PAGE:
Monday, November 4, 2013

(E-Reader) "Frozen in Time" - Mitchell Zukoff

I ran across "Frozen in Time" somewhat accidentally, and am very glad I read it.
The book is a true account of lost planes in Greenland during WWII and the associated rescue missions, both successful and not.

The heroism of the rescuers, and the groundbreaking attempts to land on glaciers in small planes, are really worth reading.  Attempting to hike kilometers to the coast to meet with ships in the short window before the coastline freezes up and the ships either gone, or marooned themselves, the ever-present danger of crevasses, stealing folks forever into the dark, the creaking of the relative safety of the fuselage as the ice upon which it sits begins to be drawn into a crevasse, the toes of the frostbite/gangrene victim dropping off ....

The "other side" is the ability of the downed airmen to survive for months in the shell of the aircraft, or some of the rescue crews to survive in the snow caves built on the fly.

The heartbreak of the "near miss" recoveries highlights the difficulties and the truly amazing successes that were had at the time.

The whole idea of "plane down" go look, now your plane is down, rescue on the way, that plane is down...with renewed heroism and the "no man left behind" mentality that is difficult to conceive of in present times.

The present-day connection is the wish to recover the planes, or more specifically the bodies of the Coast Guard rescue crew that remains locked in ice.  The big "trick" is to calculate how much the wreckage has moved, along with glacier movements, in the 60+ years since they were trapped.  Modern technologies are used to identify anomalies under the ice and cores drilled to identify success.  Even now, 60 years or more later, there is still danger lurking, still a very short weather window when one can even attempt on-site access and recovery.  Puts even more into the spotlight what was accomplished and what was attempted in the more primitive technology of WWII.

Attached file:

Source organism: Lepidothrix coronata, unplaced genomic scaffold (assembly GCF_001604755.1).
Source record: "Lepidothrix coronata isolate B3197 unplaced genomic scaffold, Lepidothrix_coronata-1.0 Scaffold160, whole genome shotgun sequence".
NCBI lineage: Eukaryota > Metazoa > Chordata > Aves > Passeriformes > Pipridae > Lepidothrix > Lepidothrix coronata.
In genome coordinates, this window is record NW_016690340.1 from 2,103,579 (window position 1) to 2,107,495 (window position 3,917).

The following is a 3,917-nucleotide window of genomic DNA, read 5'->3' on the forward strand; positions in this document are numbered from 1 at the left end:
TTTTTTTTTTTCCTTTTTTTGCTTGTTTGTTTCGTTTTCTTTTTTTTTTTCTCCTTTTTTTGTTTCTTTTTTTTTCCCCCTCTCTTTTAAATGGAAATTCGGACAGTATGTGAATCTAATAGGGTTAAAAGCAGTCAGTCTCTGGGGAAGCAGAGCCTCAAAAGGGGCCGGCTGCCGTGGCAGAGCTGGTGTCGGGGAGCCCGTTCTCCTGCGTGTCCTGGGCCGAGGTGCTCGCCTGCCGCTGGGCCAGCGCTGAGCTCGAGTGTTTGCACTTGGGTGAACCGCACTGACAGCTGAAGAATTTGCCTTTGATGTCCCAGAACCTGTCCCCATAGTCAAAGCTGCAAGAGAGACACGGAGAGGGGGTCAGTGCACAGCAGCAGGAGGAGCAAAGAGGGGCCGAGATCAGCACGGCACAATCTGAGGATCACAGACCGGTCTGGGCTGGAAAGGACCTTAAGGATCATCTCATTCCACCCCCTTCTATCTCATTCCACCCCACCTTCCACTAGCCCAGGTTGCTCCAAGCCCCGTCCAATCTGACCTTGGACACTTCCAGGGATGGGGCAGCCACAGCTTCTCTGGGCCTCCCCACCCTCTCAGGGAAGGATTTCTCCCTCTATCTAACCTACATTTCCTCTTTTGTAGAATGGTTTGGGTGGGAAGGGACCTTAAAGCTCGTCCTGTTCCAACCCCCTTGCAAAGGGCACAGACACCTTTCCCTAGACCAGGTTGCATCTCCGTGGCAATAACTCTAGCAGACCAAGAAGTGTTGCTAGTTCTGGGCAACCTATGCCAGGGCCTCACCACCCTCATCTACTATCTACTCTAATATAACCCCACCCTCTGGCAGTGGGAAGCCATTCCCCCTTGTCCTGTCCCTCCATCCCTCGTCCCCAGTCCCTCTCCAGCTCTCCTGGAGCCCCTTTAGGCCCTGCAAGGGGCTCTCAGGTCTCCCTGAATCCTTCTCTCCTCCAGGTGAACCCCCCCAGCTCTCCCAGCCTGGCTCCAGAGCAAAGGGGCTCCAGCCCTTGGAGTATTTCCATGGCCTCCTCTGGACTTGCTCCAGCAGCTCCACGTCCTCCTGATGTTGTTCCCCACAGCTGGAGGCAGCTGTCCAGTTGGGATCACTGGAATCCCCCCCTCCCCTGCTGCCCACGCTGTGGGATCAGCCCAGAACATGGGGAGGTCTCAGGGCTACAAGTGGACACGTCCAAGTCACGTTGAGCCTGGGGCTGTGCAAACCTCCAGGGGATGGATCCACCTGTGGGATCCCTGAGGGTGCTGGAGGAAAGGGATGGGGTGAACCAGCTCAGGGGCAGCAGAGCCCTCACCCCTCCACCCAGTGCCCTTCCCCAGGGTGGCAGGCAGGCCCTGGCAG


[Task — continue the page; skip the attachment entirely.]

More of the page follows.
(E-Reader) "How to Talk to a Widower" - Jonathan Tropper

Having read John Green's "Looking for Alaska", which was recommended by my daughter, and finding I really liked it, I tried "How to Talk to a Widower", because, having read on the e-reader, I thought was the same author.
"Looking for Alaska" is the story of a small group of high school students at a private institution.  "Alaska" is one of the students.  The story is first person through one of the characters. ~ Spoiler ~ the key issue in the book is that the character Alaska gets drunk and runs off in her car and gets into a fatal accident.  The remaining characters are left with guilt (as they assisted in the drinking, and created a diversion so Alaska could leave the school), and are left wondering if Alaska died in an accident or a suicide.

"How to Talk to a Widower" is similar, in that it explores a tragedy from an "inside" perspective.  The main character is recovering from his wife's death (a plane crash that occurred about a year before the book starts).  His wife had a previous marriage, so there is a teenage boy who is now in the care of the previously absent birth father.

The main character writes articles for a  magazine called "How to Talk to a Widower" where he takes readers along on his recovery/depression, and provides personal advice on what is going through his mind and how he reacts to the actions of those interacting with him in his new circumstances (e.g. the married men take the opportunity to bring him to strip clubs, as a humanitarian gesture that they reluctantly have to attend; the women in the circle provide food).

The book is based at the post-death, 1 year mark, where the main character is being encouraged to date again.  Tropper does a good job of exploring the lingering depression and the guilt about moving on with life and the associated feelings of abandoning the now-ex-wife.

All in all, a very good read and very good characters - you are really interested in how things turn out.  I believe Tropper does a good job of getting 'inside" the situation, without devolving the story into psychoanalysis or an exercise in understanding depression.

Because I liked "How to Talk to a Widower", I subsequently read "This is Where I Leave You" and "One Last Thing Before I Go", both of which I liked as well.  Both have the same semi-autobiographical tone, and depth of understanding of the characters that they are good reads, easy to pick up and hard to put down.  The same "advantage/criticism" exists - Tropper doesn't wrap up complex problems in a nice simple solution - there is resolution to the immediate story, but the larger scale issues are left unresolved, as they are in real life.  The widower doesn't get married at the end, the surgery patient doesn't get the miracle cure (or die), the divorcee ends up in the weird "hate but maybe re-start" situation that is reality - a story where a replacement was found that made everything lovely, or a secret that makes everything good in perspective is not found.